When you picture a vehicular breakdown, it’s likely you imagine a car on the side of the road, it’s hood lifted and smoke billowing from the engine compartment. While this may be a cliche scene, it happens to many drivers and is a strong indication that something is wrong with the car’s cooling system.
The primary function of your vehicle’s radiator is to keep the engine from overheating. Without a radiator, your vehicle could overheat and cause significant damage to the engine and other parts of your vehicle.
How the Radiator Works
As engine coolant, or antifreeze, circulates through the engine it absorbs the engine’s heat. It is then moved through the radiator where it loses that heat to the atmosphere before returning to the engine.
Radiators are typically made of aluminum with thin aluminum fins soldered to flattened aluminum tubes. The coolant flows through the tubes while the fins conduct heat from the tubes. This heat is then transferred to the air flow created by the radiator.
Overheating and the Risks to Your Vehicle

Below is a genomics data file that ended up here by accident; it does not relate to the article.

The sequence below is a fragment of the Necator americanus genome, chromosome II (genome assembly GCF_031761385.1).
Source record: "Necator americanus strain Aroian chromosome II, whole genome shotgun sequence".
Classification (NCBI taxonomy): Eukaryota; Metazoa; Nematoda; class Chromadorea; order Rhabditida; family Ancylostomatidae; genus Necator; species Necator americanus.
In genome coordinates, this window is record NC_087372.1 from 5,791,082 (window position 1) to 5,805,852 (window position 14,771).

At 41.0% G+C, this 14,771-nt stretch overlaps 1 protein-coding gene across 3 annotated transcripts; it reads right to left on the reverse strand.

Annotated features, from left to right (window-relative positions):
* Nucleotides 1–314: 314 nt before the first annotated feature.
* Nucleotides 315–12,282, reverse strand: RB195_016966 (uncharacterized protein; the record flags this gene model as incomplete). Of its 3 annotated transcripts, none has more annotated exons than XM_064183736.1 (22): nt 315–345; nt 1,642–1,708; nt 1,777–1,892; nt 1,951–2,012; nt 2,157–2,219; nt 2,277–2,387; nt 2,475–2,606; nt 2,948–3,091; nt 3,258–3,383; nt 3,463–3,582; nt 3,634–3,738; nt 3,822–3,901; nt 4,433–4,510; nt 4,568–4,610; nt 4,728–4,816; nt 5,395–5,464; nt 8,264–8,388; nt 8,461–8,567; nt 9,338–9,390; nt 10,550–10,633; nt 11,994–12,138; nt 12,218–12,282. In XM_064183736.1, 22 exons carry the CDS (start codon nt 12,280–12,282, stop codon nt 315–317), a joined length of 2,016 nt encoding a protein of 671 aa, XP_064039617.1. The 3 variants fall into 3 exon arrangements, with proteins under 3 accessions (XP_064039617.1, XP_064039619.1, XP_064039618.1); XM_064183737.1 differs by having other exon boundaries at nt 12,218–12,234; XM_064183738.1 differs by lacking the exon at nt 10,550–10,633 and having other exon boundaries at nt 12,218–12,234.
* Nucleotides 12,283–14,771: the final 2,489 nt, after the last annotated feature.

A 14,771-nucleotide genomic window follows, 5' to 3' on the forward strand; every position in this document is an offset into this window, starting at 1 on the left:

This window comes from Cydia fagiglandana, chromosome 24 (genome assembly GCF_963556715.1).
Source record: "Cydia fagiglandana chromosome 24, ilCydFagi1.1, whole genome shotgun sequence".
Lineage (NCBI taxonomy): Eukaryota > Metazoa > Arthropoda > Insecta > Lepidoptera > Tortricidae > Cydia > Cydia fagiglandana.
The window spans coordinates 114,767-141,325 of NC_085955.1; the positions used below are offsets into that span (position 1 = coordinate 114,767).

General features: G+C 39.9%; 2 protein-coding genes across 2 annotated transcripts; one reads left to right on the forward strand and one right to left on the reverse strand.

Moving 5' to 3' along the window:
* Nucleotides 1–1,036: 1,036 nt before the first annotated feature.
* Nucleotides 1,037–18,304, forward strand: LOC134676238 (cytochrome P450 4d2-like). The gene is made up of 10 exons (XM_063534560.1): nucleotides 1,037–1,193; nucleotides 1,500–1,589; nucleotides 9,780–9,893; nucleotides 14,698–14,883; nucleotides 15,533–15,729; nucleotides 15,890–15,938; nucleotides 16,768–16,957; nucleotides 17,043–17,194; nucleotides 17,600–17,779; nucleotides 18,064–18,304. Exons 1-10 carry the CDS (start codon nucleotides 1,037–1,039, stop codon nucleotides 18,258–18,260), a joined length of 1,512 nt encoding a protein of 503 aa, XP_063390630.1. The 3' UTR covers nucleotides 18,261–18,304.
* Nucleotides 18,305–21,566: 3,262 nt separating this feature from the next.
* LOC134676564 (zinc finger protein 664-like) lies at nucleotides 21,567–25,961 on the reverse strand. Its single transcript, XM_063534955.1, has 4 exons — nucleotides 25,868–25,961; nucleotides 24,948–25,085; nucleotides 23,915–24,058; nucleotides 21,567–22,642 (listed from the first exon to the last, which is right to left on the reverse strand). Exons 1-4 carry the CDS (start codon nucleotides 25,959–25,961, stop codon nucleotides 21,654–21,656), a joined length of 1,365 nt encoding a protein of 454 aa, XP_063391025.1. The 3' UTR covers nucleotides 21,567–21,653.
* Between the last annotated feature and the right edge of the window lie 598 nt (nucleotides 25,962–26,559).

Allowing your vehicle to overheat poses significant risks to the engine and other important components of your vehicle.
Overheating can cause seals and gaskets to melt which could lead to oil-related problems. Without a functioning system to keep your engine cool, your cylinder heads may warp and lead to head gasket damage or could directly crack the head gaskets, allowing water leaks into the cylinder.
If your vehicle overheats, it is imperative that you shut the engine off immediately. Attempting to continue driving will cause costly and devastating damage.
More noticeably, if your radiator is not working properly, your car will likely begin to overheat. While it may not overheat to the point of breaking down, it will overheat consistently over a period of time.
Another telltale sign of a damaged radiator is the presence of sludge. Coolant is either yellow, red or green but when contaminants from other areas of your engine are present, the fluid is discolored and thickens into a sort of sludge.
This could be caused by mixing incompatible coolants, a bad head head gasket or cracked cylinder allowing oil and coolant to mix or a chemical reaction between the coolant with metallic surfaces.
Repairing a Radiator
If left unfixed, a broken or damaged radiator will cause your vehicle to continue to overheat and lead to a complete breakdown and potential damage to the engine.
There are a few reasons why your radiator may not be functioning properly:
Radiator hose leaks
Leaks in radiator
Obstructions in cooling system
Air in cooling system
Failed water pump
Failed radiator fan
Whatever the reason for a damaged radiator, a professional mechanic can properly diagnose the problem in order to carry out the necessary repairs.